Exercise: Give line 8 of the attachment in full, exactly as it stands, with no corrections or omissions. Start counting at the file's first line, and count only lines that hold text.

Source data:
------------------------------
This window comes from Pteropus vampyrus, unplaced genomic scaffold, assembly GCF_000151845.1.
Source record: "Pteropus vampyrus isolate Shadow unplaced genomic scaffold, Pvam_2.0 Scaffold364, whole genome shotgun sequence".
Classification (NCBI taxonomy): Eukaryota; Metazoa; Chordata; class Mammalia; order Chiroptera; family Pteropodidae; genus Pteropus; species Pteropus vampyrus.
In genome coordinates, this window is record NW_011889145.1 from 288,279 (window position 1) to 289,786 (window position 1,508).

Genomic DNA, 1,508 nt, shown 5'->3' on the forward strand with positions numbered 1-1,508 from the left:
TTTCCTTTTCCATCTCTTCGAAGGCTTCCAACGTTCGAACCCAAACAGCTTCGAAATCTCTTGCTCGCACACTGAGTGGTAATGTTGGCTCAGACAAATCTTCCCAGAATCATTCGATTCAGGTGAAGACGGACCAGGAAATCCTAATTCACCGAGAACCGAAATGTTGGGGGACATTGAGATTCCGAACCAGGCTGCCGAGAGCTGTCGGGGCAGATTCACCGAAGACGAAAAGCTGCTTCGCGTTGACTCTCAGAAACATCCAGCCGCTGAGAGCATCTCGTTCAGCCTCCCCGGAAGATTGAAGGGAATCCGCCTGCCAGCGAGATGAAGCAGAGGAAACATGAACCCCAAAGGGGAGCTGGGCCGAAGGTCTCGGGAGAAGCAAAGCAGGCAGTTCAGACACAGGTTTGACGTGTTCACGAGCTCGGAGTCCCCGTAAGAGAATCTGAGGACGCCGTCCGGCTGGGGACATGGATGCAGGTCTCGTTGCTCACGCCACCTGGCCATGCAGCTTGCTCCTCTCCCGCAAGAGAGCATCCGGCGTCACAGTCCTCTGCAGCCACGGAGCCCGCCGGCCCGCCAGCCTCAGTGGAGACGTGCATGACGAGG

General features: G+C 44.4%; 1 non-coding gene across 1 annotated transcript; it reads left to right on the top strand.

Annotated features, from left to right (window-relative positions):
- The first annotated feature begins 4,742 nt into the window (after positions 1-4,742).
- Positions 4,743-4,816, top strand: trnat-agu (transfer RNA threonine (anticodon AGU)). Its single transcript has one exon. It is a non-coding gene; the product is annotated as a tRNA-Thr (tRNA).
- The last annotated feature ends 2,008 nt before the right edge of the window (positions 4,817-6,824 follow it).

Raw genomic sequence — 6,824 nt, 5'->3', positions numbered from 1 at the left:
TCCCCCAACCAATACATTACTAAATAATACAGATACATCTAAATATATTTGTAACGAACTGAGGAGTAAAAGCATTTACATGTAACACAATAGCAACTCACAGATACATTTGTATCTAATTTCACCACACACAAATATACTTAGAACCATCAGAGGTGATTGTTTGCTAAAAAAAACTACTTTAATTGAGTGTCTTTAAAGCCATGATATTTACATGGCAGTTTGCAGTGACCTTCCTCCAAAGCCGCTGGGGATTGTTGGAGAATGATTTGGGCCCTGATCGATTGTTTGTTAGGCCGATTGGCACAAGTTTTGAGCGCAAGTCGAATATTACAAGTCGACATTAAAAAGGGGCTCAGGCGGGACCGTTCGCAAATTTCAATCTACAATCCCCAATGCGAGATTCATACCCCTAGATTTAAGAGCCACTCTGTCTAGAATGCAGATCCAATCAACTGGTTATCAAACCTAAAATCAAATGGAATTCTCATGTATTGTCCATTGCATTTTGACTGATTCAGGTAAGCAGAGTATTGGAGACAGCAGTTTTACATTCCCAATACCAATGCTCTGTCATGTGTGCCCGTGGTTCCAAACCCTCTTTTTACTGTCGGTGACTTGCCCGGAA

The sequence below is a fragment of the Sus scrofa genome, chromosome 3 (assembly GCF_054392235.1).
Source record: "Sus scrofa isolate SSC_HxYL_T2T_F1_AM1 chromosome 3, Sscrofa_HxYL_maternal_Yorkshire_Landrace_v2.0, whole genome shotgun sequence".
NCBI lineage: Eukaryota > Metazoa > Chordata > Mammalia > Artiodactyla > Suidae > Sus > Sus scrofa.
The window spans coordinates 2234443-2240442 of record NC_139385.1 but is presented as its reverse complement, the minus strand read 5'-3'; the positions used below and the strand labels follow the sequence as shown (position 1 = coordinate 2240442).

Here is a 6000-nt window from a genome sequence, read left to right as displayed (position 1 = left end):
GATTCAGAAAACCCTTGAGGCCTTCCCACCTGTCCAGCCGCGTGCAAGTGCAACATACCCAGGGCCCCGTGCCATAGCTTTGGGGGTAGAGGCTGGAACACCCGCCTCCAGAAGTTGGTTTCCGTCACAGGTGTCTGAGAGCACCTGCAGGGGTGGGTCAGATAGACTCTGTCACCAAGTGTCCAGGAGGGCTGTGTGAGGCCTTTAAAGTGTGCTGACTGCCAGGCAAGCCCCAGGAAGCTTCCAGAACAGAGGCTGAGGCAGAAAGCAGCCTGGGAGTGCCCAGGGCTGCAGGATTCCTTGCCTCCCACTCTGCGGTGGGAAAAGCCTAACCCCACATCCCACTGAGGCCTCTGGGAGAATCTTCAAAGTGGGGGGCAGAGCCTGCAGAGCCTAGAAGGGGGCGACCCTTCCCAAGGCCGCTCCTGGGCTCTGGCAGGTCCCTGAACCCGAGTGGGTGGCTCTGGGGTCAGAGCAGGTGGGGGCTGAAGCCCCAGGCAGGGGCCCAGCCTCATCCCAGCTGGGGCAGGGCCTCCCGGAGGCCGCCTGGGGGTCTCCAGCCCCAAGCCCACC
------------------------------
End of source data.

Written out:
Annotated features, from left to right (window-relative positions):